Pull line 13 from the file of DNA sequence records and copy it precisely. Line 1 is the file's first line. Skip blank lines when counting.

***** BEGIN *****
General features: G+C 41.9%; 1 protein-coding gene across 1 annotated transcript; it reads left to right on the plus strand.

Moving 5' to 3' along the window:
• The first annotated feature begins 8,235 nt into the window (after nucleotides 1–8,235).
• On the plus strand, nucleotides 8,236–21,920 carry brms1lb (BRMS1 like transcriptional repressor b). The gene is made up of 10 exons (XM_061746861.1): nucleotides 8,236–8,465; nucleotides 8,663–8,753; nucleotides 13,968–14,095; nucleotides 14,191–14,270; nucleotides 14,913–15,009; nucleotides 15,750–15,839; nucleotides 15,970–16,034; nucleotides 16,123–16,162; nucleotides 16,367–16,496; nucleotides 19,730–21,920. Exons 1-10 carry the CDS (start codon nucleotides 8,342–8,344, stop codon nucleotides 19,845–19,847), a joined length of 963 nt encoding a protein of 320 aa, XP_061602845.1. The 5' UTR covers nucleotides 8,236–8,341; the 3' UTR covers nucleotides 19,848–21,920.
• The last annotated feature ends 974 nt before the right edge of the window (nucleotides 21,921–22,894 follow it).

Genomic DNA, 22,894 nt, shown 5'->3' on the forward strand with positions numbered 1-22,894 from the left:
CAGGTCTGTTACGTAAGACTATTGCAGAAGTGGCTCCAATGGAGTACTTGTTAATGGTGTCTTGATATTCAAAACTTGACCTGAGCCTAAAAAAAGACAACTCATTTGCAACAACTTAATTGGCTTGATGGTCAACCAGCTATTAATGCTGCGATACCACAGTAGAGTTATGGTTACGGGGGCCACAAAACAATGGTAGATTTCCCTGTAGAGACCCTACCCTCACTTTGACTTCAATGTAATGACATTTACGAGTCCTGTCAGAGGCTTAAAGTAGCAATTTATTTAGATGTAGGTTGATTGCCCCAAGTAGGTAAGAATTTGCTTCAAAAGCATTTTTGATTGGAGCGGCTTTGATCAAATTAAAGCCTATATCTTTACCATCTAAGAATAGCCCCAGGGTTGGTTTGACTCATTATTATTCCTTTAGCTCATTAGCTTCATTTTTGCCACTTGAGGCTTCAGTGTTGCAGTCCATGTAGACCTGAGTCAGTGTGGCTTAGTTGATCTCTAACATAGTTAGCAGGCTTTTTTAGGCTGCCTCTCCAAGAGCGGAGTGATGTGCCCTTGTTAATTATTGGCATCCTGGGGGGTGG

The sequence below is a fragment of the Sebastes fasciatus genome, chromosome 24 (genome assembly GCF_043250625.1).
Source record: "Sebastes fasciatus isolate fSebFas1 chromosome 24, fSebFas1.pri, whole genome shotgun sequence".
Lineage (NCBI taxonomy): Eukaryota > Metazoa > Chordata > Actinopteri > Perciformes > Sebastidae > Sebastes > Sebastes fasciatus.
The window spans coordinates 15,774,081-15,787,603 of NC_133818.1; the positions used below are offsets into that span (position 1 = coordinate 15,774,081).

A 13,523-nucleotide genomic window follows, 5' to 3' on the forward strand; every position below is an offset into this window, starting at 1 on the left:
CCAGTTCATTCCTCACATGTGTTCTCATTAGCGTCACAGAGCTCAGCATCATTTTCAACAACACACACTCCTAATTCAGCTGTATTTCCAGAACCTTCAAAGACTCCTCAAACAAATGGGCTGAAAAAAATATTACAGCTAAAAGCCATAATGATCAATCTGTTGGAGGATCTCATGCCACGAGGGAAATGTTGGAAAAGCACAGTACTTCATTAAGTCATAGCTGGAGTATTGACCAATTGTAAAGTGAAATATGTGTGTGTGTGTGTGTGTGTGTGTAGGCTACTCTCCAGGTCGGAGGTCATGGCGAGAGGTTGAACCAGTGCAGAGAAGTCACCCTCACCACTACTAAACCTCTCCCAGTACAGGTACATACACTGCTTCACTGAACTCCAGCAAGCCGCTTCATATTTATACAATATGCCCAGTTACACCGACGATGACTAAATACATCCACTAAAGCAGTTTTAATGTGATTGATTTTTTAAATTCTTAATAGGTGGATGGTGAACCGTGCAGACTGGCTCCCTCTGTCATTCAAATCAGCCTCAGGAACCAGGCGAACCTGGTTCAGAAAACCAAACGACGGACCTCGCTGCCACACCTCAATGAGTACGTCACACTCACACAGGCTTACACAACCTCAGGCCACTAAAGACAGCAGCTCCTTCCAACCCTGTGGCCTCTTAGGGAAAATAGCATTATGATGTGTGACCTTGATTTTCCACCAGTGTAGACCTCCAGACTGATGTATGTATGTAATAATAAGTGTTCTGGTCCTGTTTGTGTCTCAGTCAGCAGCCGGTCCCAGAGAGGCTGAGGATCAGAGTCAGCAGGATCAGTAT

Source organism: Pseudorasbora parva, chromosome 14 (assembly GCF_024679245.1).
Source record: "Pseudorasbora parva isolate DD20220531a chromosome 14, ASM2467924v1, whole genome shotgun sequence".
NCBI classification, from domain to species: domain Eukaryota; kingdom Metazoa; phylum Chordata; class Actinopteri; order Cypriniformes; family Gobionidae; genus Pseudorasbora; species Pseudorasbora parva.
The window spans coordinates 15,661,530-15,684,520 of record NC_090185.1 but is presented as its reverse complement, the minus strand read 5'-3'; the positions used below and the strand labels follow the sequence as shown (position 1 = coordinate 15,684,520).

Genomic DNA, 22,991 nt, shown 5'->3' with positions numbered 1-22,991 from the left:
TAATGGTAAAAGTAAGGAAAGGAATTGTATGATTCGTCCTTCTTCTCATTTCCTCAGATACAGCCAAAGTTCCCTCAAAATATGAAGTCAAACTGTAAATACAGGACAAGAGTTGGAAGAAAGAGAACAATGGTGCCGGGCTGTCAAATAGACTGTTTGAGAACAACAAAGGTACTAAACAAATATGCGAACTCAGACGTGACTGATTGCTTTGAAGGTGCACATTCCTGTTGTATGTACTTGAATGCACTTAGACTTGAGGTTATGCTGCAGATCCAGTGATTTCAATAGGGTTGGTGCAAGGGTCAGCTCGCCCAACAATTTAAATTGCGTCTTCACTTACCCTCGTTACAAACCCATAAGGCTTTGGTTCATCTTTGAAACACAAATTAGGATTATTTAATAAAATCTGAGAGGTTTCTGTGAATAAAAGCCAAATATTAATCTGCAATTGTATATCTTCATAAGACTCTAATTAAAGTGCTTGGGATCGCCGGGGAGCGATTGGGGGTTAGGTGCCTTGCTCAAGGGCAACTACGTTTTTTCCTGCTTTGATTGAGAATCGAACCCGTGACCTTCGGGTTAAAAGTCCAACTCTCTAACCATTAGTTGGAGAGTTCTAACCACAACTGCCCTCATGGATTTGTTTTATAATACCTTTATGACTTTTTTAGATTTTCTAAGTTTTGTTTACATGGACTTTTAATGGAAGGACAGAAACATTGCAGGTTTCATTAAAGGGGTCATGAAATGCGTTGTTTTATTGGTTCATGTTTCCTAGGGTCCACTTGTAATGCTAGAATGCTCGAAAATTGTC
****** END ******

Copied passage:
CCAGTTCATTCCTCACATGTGTTCTCATTAGCGTCACAGAGCTCAGCATCATTTTCAACAACACACACTCCTAATTCAGCTGTATTTCCAGAACCTTCAAAGACTCCTCAAACAAATGGGCTGAAAAAAATATTACAGCTAAAAGCCATAATGATCAATCTGTTGGAGGATCTCATGCCACGAGGGAAATGTTGGAAAAGCACAGTACTTCATTAAGTCATAGCTGGAGTATTGACCAATTGTAAAGTGAAATATGTGTGTGTGTGTGTGTGTGTGTGTAGGCTACTCTCCAGGTCGGAGGTCATGGCGAGAGGTTGAACCAGTGCAGAGAAGTCACCCTCACCACTACTAAACCTCTCCCAGTACAGGTACATACACTGCTTCACTGAACTCCAGCAAGCCGCTTCATATTTATACAATATGCCCAGTTACACCGACGATGACTAAATACATCCACTAAAGCAGTTTTAATGTGATTGATTTTTTAAATTCTTAATAGGTGGATGGTGAACCGTGCAGACTGGCTCCCTCTGTCATTCAAATCAGCCTCAGGAACCAGGCGAACCTGGTTCAGAAAACCAAACGACGGACCTCGCTGCCACACCTCAATGAGTACGTCACACTCACACAGGCTTACACAACCTCAGGCCACTAAAGACAGCAGCTCCTTCCAACCCTGTGGCCTCTTAGGGAAAATAGCATTATGATGTGTGACCTTGATTTTCCACCAGTGTAGACCTCCAGACTGATGTATGTATGTAATAATAAGTGTTCTGGTCCTGTTTGTGTCTCAGTCAGCAGCCGGTCCCAGAGAGGCTGAGGATCAGAGTCAGCAGGATCAGTAT